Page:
ALASKA VOLCANO OBSERVATORY WEEKLY UPDATE
U.S. Geological Survey
Friday, March 11, 2016, 1:26 PM AKST (Friday, March 11, 2016, 22:26 UTC)
54°45'19" N 163°58'16" W,
Summit Elevation 9373 ft (2857 m)
Current Volcano Alert Level: NORMAL
Current Aviation Color Code: GREEN
The status of Shishaldin Volcano was lowered to aviation color code GREEN and volcano alert level NORMAL this week following a steady decrease in detected thermal and seismic activity over the past several months. Low-amplitude seismic tremor consistent with an open, degassing system continues to be seen in seismic data and is considered to be within the bounds of background activity for Shishaldin. AVO will continue to monitor satellite, seismic and infrasound (pressure sensor) data from Shishaldin as part of routine monitoring operations.
Shishaldin volcano, located near the center of Unimak Island in the eastern Aleutian Islands, is a spectacular symmetric cone with a base diameter of approximately 16 km (10 mi). A 200-m-wide (660 ft) funnel-shaped summit crater typically emits a steam plume and occasional small amounts of ash. Shishaldin is one of the most active volcanoes in the Aleutian volcanic arc, with at least 54 episodes of unrest including over 24 confirmed eruptions since 1775. Most eruptions are relatively small, although the April-May 1999 event generated an ash column that reached 45,000 ft above sea level.
52°49'20" N 169°56'42" W,
Summit Elevation 5676 ft (1730 m)
Current Volcano Alert Level: ADVISORY
Current Aviation Color Code: YELLOW
Low-level unrest continues at Cleveland with weakly elevated surface temperatures observed in satellite data early in the week. Satellite and web camera views of the volcano were obscured by cloudy weather later in the week. Seismicity remained at background levels throughout the week and no explosions were detected in infrasound (pressure sensor) data.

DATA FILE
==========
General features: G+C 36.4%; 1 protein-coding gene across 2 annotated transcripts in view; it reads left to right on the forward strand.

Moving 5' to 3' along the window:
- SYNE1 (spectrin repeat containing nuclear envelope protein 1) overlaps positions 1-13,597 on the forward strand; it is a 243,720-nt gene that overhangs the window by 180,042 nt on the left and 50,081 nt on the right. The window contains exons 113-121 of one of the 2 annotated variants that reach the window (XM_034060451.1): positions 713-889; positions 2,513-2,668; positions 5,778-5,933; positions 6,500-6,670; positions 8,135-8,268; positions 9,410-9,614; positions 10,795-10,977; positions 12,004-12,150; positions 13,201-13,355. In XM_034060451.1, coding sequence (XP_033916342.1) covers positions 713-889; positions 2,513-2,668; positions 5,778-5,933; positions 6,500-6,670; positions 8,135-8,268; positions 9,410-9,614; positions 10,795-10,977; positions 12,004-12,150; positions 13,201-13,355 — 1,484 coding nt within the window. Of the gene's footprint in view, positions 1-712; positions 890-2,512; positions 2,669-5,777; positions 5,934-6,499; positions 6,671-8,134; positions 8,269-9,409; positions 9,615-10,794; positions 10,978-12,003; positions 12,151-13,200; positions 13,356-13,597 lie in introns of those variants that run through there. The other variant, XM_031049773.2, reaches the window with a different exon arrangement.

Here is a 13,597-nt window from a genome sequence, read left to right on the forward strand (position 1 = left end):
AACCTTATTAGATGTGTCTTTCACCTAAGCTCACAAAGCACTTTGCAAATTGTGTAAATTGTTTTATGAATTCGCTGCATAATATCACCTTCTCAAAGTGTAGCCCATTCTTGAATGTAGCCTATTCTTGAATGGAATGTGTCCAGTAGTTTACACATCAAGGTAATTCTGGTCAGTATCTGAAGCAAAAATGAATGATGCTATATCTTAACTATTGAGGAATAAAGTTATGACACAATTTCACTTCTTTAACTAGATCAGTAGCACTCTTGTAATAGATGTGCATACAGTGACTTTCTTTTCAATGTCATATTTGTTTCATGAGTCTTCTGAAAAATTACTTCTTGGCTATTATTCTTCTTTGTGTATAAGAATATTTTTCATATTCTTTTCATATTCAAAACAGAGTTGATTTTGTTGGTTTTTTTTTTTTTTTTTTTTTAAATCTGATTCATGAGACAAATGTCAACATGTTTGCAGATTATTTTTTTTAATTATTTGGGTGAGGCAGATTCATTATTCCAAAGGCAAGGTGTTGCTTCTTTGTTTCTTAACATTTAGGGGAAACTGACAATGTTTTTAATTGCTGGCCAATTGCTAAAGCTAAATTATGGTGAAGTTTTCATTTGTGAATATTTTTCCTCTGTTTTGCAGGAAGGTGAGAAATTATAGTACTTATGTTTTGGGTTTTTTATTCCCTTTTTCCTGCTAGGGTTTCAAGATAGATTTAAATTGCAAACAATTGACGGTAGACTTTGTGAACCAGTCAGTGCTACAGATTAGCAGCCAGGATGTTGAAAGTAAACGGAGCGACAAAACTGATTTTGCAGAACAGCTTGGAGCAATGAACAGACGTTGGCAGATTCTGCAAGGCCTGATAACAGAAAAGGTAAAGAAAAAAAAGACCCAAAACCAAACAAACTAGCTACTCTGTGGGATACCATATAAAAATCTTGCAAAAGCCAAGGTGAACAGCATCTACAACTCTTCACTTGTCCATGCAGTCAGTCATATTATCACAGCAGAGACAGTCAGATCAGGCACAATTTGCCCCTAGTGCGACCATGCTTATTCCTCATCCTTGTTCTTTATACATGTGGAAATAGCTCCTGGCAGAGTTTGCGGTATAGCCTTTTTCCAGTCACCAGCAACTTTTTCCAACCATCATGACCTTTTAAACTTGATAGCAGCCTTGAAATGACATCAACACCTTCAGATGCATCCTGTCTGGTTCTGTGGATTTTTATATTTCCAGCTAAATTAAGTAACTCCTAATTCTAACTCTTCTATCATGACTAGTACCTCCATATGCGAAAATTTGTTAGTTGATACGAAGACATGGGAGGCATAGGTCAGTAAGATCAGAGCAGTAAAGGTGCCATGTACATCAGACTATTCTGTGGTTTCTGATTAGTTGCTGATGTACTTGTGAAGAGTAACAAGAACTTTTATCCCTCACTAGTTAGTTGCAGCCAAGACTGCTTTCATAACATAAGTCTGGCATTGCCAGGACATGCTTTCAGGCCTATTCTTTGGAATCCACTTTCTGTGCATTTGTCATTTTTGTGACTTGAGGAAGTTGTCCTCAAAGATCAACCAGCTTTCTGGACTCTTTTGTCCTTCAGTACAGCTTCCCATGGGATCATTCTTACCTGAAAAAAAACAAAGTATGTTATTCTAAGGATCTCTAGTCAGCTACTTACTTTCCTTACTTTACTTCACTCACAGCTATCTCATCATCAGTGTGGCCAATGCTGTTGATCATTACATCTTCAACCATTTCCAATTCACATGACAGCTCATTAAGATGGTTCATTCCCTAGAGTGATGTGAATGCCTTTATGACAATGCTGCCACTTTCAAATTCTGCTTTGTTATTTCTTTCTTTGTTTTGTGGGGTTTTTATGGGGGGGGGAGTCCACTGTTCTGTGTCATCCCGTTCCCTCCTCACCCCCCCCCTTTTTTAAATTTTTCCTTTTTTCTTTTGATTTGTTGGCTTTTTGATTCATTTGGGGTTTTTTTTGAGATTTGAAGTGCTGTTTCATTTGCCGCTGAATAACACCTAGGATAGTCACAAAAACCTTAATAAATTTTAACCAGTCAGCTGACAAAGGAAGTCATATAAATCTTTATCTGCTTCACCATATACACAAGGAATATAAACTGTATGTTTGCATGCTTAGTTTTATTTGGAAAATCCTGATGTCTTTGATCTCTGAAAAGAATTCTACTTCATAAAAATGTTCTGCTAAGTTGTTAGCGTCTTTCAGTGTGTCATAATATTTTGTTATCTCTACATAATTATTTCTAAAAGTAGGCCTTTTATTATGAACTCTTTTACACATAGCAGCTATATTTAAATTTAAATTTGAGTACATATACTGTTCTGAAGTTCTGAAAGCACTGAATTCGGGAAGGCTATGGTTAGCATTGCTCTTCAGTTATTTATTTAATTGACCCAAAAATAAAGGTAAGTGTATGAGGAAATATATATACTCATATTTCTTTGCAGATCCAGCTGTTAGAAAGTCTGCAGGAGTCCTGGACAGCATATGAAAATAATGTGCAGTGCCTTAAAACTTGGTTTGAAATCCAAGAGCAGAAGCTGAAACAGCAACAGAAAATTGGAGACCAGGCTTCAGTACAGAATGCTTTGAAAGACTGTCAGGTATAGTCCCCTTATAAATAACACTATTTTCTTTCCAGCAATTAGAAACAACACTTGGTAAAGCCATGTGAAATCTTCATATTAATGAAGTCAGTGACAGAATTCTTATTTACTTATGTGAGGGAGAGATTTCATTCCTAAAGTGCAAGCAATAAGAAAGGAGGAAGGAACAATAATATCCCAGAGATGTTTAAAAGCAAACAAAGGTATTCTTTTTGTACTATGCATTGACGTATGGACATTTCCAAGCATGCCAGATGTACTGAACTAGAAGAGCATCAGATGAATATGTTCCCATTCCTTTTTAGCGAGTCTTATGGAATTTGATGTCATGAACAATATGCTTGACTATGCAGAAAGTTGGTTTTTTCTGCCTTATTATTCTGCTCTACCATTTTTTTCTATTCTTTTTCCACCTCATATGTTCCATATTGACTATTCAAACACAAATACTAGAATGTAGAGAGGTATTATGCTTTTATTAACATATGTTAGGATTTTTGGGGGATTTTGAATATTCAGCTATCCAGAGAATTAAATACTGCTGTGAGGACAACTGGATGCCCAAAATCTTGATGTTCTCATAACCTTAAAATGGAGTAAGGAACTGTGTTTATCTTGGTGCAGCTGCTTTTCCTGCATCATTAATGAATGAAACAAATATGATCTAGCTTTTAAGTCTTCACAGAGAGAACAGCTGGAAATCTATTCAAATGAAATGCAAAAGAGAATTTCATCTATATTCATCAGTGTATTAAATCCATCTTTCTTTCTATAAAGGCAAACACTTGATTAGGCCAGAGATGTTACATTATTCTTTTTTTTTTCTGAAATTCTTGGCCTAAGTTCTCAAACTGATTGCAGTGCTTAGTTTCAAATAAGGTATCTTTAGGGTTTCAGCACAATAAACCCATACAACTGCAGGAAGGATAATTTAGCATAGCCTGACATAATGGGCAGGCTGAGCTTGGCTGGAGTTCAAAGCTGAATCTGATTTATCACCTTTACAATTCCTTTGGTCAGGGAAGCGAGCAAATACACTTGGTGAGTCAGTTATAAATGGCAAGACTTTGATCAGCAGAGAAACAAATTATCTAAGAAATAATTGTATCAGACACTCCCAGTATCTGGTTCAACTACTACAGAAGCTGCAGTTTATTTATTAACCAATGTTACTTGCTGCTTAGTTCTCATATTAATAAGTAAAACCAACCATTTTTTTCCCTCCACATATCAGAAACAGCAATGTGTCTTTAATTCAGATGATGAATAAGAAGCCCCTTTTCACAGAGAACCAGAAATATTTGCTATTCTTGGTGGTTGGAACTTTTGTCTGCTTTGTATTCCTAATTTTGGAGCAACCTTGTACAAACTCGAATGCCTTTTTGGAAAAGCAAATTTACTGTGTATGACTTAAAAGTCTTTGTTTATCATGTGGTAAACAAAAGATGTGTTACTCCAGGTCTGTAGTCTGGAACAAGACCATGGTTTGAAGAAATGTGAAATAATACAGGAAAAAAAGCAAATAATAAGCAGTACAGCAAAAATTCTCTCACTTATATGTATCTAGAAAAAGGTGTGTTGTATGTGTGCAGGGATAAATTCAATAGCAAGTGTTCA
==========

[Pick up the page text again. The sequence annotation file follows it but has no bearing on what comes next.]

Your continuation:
Cleveland volcano forms the western portion of Chuginadak Island, a remote and uninhabited island in the east central Aleutians. The volcano is located about 75 km (45 mi) west of the community of Nikolski, and 1500 km (940 mi) southwest of Anchorage. The most recent significant period of eruption began in February, 2001 and produced 3 explosive events that generated ash clouds as high as 39,000 ft above sea level. The 2001 eruption also produced a lava flow and hot avalanche that reached the sea. Since then, Cleveland has been intermittently active producing small lava flows, often followed by explosions that generate small ash clouds generally below 20,000 ft above sea level. These explosions also launch debris onto the slopes of the cone producing hot pyroclastic avalanches and lahars that sometimes reach the coastline.
OTHER ALASKA VOLCANOES
Other Alaska volcanoes show no signs of significant unrest: http://www.avo.alaska.edu/activity/
AVO scientists conduct daily checks of earthquake activity at all seismically-monitored volcanoes, examine web camera and satellite images for evidence of airborne ash and elevated surface temperatures, and consult other monitoring data as needed.
For definitions of Aviation Color Codes and Volcano Alert Levels, see: http://www.avo.alaska.edu/color_codes.php
FOR MORE INFORMATION ON ALASKA VOLCANOES: http://www.avo.alaska.edu
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Matt Haney, Acting Scientist-in-Charge, USGS
firstname.lastname@example.org (907) 786-7497
Pavel Izbekov, Acting Coordinating Scientist, UAFGI
email@example.com (907) 322-4085
The Alaska Volcano Observatory is a cooperative program of the U.S. Geological Survey, the University of Alaska Fairbanks Geophysical Institute, and the Alaska Division of Geological and Geophysical Surveys.